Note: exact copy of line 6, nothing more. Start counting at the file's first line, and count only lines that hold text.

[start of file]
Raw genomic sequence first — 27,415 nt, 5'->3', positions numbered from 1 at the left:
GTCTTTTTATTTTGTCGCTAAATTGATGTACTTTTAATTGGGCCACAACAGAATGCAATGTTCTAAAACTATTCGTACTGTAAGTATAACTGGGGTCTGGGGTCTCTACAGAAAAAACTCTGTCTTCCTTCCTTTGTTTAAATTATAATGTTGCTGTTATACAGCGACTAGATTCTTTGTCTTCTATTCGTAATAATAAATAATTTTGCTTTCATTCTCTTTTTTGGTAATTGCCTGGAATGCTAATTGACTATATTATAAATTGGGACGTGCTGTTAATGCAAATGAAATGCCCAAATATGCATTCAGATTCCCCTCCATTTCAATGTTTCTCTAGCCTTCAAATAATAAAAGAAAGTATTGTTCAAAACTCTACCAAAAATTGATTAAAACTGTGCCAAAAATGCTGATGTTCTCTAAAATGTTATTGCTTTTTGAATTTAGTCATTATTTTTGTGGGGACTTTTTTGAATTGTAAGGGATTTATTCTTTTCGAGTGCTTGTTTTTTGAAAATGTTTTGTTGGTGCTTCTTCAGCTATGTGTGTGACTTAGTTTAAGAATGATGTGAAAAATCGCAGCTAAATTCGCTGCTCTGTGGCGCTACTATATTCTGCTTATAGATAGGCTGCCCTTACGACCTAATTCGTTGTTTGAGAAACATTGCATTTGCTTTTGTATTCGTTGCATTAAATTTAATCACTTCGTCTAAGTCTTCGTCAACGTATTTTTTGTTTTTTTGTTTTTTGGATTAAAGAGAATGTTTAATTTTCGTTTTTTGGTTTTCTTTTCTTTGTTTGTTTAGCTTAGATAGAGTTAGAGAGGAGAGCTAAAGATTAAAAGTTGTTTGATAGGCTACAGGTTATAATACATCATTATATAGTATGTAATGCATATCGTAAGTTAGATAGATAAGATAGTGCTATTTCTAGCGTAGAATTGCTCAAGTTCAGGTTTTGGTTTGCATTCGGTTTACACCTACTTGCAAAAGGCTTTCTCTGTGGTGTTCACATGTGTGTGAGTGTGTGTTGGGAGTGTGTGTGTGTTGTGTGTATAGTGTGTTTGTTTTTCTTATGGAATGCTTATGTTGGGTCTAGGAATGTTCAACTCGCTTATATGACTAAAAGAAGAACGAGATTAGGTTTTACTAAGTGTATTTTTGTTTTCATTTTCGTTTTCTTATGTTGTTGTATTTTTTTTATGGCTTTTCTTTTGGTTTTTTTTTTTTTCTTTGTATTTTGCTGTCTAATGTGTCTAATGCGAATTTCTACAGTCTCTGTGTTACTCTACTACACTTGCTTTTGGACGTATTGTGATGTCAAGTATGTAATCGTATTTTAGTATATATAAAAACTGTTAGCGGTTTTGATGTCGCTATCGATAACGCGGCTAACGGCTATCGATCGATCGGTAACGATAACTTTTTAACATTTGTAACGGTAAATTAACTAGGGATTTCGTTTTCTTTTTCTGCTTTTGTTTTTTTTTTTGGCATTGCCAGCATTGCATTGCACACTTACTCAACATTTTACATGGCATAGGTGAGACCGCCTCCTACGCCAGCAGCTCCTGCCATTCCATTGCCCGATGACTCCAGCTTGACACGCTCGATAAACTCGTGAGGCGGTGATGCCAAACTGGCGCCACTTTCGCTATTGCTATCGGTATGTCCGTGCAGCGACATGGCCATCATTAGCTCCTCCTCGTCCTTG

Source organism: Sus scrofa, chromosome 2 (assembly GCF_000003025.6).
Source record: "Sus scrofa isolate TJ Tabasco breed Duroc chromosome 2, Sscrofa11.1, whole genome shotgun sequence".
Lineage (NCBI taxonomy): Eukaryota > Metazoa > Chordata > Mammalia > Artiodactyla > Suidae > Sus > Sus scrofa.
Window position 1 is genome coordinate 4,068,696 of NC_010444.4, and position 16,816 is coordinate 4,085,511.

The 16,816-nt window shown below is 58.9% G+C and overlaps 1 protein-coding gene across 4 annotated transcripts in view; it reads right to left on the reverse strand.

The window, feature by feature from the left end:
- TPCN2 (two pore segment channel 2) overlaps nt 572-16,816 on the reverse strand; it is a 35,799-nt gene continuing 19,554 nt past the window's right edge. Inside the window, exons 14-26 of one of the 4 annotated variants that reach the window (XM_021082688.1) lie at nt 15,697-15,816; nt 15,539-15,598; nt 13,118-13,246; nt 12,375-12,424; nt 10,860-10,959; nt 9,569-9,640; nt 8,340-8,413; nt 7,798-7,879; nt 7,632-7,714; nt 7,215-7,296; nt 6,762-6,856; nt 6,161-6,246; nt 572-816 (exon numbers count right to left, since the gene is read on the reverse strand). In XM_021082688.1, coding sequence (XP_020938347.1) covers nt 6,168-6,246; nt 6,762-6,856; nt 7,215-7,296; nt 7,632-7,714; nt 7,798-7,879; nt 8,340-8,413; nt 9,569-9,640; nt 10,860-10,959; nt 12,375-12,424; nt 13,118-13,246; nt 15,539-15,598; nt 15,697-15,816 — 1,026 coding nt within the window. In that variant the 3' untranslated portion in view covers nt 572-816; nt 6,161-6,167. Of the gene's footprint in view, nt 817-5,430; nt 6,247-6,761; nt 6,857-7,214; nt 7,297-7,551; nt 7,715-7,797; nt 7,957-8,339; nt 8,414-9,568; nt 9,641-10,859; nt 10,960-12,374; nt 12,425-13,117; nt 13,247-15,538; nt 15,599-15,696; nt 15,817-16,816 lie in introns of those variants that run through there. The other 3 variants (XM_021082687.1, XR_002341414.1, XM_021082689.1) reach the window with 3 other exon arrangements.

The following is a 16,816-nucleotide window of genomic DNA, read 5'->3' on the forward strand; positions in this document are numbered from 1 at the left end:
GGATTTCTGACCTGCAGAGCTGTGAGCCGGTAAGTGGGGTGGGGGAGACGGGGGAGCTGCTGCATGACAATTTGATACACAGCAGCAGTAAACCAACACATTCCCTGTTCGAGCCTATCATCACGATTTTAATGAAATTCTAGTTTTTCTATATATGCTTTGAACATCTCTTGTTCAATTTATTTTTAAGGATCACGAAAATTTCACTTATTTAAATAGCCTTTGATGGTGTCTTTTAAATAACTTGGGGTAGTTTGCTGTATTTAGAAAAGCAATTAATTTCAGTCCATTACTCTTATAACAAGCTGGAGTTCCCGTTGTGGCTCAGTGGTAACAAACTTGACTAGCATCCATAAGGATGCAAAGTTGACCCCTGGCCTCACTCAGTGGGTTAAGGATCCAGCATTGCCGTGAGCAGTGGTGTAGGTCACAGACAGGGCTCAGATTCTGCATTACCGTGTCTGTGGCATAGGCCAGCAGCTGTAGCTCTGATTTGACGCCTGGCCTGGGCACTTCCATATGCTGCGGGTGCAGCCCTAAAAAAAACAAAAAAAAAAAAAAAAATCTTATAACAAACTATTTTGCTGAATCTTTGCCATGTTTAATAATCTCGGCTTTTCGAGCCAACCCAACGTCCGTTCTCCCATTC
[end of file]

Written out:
Window position 1 is genome coordinate 4,068,696 of NC_010444.4, and position 16,816 is coordinate 4,085,511.